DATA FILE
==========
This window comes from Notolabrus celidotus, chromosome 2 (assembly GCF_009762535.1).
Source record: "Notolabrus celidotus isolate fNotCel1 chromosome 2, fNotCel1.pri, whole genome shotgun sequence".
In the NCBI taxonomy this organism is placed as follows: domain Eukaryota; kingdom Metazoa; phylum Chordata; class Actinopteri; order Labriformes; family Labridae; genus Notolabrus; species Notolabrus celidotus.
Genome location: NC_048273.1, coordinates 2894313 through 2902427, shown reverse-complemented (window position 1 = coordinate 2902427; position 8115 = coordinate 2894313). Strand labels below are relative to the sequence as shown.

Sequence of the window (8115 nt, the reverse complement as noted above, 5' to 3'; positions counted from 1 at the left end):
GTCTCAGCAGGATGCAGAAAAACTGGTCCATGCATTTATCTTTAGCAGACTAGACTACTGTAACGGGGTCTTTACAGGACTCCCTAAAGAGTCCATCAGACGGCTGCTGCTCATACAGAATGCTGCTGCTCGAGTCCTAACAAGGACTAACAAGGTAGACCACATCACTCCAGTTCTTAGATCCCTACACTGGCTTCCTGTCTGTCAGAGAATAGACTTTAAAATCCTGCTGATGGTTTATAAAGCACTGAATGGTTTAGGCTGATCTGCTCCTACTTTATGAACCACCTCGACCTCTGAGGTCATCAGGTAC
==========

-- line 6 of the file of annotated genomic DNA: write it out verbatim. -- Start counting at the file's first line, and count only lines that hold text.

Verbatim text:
GTCTCAGCAGGATGCAGAAAAACTGGTCCATGCATTTATCTTTAGCAGACTAGACTACTGTAACGGGGTCTTTACAGGACTCCCTAAAGAGTCCATCAGACGGCTGCTGCTCATACAGAATGCTGCTGCTCGAGTCCTAACAAGGACTAACAAGGTAGACCACATCACTCCAGTTCTTAGATCCCTACACTGGCTTCCTGTCTGTCAGAGAATAGACTTTAAAATCCTGCTGATGGTTTATAAAGCACTGAATGGTTTAGGCTGATCTGCTCCTACTTTATGAACCACCTCGACCTCTGAGGTCATCAGGTAC